How to Make a Hearty, Southern Game Bird Pie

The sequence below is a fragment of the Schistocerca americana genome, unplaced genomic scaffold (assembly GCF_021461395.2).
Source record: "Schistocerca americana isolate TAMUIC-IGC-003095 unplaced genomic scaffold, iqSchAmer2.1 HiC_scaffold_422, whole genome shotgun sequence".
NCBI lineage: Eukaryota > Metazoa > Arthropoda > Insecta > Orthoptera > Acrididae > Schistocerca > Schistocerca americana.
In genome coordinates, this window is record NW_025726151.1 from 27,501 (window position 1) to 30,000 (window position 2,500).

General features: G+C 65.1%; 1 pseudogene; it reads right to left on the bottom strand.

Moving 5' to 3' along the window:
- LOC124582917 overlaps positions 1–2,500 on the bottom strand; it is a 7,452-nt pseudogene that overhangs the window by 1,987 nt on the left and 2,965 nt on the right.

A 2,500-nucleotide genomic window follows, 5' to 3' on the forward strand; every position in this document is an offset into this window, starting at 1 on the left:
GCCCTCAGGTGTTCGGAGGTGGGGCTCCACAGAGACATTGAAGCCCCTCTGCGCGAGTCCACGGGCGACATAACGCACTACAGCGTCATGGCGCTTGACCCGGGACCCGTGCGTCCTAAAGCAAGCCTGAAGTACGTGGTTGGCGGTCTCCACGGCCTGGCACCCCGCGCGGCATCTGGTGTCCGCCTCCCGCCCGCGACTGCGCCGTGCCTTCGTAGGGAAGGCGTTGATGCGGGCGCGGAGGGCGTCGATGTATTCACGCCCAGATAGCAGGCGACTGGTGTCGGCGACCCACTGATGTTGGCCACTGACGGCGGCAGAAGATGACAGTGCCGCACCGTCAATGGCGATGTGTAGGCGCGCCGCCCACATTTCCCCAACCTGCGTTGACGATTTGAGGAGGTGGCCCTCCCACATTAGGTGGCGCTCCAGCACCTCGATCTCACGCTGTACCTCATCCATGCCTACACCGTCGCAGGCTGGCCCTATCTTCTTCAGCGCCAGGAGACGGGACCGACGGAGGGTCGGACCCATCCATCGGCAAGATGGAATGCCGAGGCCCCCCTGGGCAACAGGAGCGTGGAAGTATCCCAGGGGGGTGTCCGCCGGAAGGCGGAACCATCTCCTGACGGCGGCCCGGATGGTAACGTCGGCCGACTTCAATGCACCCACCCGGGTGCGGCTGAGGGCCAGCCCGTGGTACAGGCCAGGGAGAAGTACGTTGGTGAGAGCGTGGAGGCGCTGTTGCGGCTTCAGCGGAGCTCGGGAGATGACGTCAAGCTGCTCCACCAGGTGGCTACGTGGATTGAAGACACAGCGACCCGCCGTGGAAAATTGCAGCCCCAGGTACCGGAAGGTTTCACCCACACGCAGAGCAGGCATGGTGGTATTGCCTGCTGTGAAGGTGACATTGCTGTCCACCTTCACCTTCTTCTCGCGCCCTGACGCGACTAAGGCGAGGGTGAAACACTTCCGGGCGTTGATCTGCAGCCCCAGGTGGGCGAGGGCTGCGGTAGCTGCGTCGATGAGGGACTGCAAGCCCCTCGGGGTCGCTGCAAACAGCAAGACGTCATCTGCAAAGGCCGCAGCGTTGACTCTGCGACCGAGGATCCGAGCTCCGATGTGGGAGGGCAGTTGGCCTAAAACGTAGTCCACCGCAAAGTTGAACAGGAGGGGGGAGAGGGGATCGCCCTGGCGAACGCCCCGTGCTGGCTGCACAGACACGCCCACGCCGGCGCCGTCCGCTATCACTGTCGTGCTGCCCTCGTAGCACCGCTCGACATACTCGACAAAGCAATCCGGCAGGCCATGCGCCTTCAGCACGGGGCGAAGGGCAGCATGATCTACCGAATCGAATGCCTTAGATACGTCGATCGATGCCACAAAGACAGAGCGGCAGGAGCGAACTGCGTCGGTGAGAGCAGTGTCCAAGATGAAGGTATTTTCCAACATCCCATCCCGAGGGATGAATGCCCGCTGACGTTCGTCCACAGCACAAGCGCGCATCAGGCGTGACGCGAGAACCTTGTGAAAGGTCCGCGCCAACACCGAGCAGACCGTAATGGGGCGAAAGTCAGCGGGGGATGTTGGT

first_img How to Cook Steak in the Oven MethodPlace quail in a pot with 2 quarts water, salt, and pepper. Bring to a boil and reduce to a simmer. Cook until quail are done. Strain quail and reserve liquid. Set quail and liquid to the side to cool. Once quail has cooled, pull from bones and discard the bones.Sauté vegetables in butter until tender. Add tomato paste and stir until evenly distributed. Add flour, stir and cook until flour starts to brown.Add red wine and stir. Using the liquid that was used to cook the quail, add just enough to cover the vegetables. Add herbs. Stir until flour is completely incorporated into the liquid.Cook for 20 minutes stirring frequently.Add quail and season with salt and pepper.  Set aside to cool.Line an 11¾” x 8” pan with tart dough on the bottom and sides. Place quail mixture inside and spread evenly throughout the pan. Lay another sheet of tart dough on top. Brush with egg wash.Bake in a preheated 375-degree oven for approximately 1 hour or until golden brown.*Tart Dough12½ ounces all purpose flour1 tablespoon salt10½ ounces butter, cold1/3 cup water, coldBlend flour and salt.  Add butter and pinch to the size of hazelnuts with your fingertips.  Add water and mix by hand just until the dough comes together.  The butter should still be lumpy.  Gather dough into a ball and then flatten.  Cover and refrigerate at least 1 hour prior to using.  After putting the dough into a pie shell or tart pan allow to rest for at least 30 minutes before baking to prevent shrinkage. Pro Chefs Dish on the Perfect Seven-Layer Dip Recipes Who isn’t yearning for cool autumn air about now? It may be hot as hell around most of the country but we are already day dreaming about flannels, fire pits, and fall cooking. On a recent visit to Brays Island we met their Chef Ron Andrews. Andrews is a Certified Executive Chef and a 2013 inductee into the American Academy of Chefs. He was also named 2014 Chef of the Year for the American Culinary Federation Chefs of the Low Country and has earned several gold, silver and bronze medals competing in ACF-sanctioned competitions.What the residents of Brays Island love about him most, however, is his Game Bird Pie. When quail season kicks in, Brays Island residents bring Andrews their haul and he turns their hunt into one helluva pie. What makes this pie unique (besides the quail) is the dark sauce. Most pies have a white sauce, but the brown gives this pie extra depth, richness, and character. Believe us, we tried it and nearly embarrassed ourselves eating it so fast.Quail season starts in September, so you don’t have to wait too long to try this recipe. Maybe even do a test run with a chicken before going deep on the real McCoy. Chef Andrews also recommends duck, pheasant, and chukar, if you can’t find (or shoot) quail.Chef Ron Andrews Gamebird Pie RecipeIngredients1 dozen Quail2 quart water4 tablespoon butter1½ cups assorted root vegetables (diced)1 cup onion (diced02 tablespoons tomato paste2 ounces flour½ cup good red wine1 tablespoon fresh rosemary, chopped½ tablespoon fresh thyme, choppedtart dough*egg washsalt & pepper to taste The Peached Tortilla’s Fried Rice Recipe Is Just Plain Delicious center_img How to Make Loco Moco, a Hawaiian Staple Dish Editors’ Recommendations 10 Reasons Why Yuzu Should Be Your New Favorite Cocktail Ingredientlast_img read more